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We’re back in the saddle again after a long hiatus, and though the music archives are toast, the desktop is piled high with new covers from old favorites. And so we start anew with a feet-first installment of our perennial (Re)Covered series, which revisits previously featured artists through the lens of ongoing coverage: an omnibus of tasteful folk treatment of songs by Taylor Swift, Lorde, Bob Dylan, John Hartford, Radiohead, Led Zeppelin, Simon & Garfunkel, Cake and more that yaws wide from bluegrass to indiefolk, from tender to tempestuous, from the sharp and sassy to the sweet and sublime.



Bluegrass darling and recently crowned Flatpicker Magazine cover girl Molly Tuttle, who we first encountered on our way to the Joe Val Bluegrass Festival a few years ago, is still rising fast, as evidenced by both this sweet on-air video of the well-covered John Hartford classic Gentle On My Mind recorded for Music City Roots in mid-October, and public reception to her upcoming debut full-length, which has already topped 100% in its Pledgemusic campaign with over a hundred days left to go, and patronage gifts still available (We recommend the digital album and streaming concert combo package, a twenty dollar two-fer). She’s currently on tour down south with her band The Goodbye Girls, opening for The Milk Carton Kids; check ‘em out together now, because Tuttle won’t be an opening act for much longer.











Last featured via a pair of Gillian Welch covers in our fledgeling Double Dippers series in June of 2013, Americana/Roots folk trio Red Molly is technically on hiatus after a strong, gritty 2014 release, and subsequent tour, and a new baby born to member Molly Venter and her partner Eben Pariser of acoustic “steamboat soul” band Roosevelt Dime. But that didn’t stop them from dropping a new pay-as-you-will track just today, recorded live back in April: a beautiful, unusually rich harmony-drenched take on Caledonia, a song which we covered in a tribute to Dougie MacClean back in 2011. Our pro-artist bent here pushes us to link to, rather than post, the pay-as-you-will track, the better to support a living wage for the artists we love; here’s an overdue favorite from The Red Album in its easy stead.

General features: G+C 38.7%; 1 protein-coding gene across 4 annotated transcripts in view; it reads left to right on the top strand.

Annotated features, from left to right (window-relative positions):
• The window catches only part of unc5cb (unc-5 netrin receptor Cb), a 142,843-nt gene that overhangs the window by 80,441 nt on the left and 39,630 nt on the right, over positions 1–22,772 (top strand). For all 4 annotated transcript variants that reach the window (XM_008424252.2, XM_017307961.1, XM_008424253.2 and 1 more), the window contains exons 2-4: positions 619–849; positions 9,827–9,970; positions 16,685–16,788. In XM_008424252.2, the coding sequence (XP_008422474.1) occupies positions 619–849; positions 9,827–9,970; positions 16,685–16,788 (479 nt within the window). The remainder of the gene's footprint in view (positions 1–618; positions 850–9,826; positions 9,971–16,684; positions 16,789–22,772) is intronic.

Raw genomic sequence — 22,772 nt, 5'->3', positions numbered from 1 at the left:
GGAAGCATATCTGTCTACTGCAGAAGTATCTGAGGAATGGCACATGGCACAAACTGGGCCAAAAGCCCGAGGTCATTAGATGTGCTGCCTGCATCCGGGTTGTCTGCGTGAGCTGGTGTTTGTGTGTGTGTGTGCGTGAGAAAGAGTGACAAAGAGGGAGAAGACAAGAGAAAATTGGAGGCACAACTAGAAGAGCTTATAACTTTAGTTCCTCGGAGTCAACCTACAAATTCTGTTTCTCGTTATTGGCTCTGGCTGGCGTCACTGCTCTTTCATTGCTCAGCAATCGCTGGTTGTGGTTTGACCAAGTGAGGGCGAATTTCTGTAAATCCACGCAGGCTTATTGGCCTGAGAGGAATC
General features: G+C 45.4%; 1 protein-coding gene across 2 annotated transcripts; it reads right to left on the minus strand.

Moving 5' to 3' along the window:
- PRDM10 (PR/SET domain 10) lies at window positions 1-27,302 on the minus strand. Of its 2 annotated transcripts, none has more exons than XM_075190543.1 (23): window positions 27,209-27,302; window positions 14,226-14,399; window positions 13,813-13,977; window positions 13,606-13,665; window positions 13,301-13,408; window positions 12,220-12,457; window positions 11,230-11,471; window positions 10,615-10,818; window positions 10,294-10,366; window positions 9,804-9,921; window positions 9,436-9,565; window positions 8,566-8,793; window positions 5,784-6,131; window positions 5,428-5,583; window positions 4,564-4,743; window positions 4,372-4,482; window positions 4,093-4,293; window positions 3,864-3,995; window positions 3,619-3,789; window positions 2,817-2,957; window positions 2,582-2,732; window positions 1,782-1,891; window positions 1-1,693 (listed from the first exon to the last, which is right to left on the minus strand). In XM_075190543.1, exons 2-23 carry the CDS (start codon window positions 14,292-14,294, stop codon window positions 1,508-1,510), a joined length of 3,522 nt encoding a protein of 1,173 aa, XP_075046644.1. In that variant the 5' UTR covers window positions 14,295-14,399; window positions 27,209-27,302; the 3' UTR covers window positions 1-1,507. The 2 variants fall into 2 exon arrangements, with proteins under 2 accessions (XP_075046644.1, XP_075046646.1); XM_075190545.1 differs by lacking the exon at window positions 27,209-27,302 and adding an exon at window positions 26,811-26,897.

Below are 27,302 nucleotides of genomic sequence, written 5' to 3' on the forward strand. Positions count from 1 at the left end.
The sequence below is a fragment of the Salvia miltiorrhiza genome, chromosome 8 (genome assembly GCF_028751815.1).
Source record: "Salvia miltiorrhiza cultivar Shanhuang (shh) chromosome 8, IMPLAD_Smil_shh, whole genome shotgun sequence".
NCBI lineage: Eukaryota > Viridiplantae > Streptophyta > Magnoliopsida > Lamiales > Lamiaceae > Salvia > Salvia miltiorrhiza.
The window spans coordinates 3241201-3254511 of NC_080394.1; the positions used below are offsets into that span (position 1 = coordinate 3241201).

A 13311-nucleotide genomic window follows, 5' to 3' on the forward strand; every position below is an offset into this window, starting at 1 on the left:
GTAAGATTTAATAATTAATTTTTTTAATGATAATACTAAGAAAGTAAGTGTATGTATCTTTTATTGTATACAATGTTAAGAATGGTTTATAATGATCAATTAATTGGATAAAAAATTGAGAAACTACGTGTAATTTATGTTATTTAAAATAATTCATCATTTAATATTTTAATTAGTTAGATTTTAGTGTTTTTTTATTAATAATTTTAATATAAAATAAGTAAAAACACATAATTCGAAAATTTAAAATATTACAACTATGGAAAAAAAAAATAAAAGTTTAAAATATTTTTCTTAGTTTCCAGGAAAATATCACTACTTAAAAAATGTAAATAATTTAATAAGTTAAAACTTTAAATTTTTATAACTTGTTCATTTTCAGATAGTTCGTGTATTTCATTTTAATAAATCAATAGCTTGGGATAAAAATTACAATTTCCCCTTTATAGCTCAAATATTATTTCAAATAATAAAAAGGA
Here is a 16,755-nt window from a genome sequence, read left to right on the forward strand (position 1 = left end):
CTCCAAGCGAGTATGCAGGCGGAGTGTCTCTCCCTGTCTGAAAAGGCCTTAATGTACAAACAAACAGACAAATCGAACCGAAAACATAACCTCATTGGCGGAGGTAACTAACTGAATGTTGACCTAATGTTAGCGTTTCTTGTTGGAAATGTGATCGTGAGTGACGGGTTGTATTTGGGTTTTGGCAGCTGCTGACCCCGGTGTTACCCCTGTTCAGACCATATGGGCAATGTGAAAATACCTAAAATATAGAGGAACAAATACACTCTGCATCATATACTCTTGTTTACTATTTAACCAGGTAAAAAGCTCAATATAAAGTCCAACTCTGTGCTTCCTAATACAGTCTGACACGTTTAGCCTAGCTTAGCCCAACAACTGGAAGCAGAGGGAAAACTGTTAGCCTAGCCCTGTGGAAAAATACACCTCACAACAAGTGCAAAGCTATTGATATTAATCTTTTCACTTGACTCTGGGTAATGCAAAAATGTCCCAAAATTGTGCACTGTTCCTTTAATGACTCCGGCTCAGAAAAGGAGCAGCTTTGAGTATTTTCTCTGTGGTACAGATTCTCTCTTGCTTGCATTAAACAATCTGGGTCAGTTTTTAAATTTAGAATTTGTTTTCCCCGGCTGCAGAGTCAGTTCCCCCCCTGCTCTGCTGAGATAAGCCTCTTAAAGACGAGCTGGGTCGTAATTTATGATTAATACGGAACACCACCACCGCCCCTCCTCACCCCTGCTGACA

Speaking of Bluegrass, and Joe Val: we’ve shared plenty from newgrass quintet the Infamous Stringdusters since discovering them in 2006, when they were asked to fill in for bluegrass supergroup The Grascals on the winter festival mainstage at the last minute, celebrating their well-chosen covers as they emerged, from Police classic Walking on the Moon to John Mayer’s 3×5. These days, though we’re still waiting for a studio version of their cover of Lorde’s pop hit Royals, we’re thrilled with their new EP Undercover, which – true to its title – offers a five-piece set of well-covered delights from Tom Petty, Pink Floyd, Johnny Cash and Bob Dylan, each one warm in tone, each one rich in masterful bluegrass instrumentalism. Check out the studio recording process for Don’t Think Twice, It’s Alright below.








This year’s Falcon Ridge Folk Fest came nigh in the midst of familial and technological chaos, leaving me unable to blog about it for the first time in ages. But the coverage lingers, thanks to hardy fans and the exquisite and cheerful board and recording skills of Scott Jones, who captures the performances at the pre-fest Lounge Stage – a fest within a fest hosted by the boys from Pesky J. Nixon, who incidentally have just wrapped up their own second covers album, fittingly titled Red Ducks 2.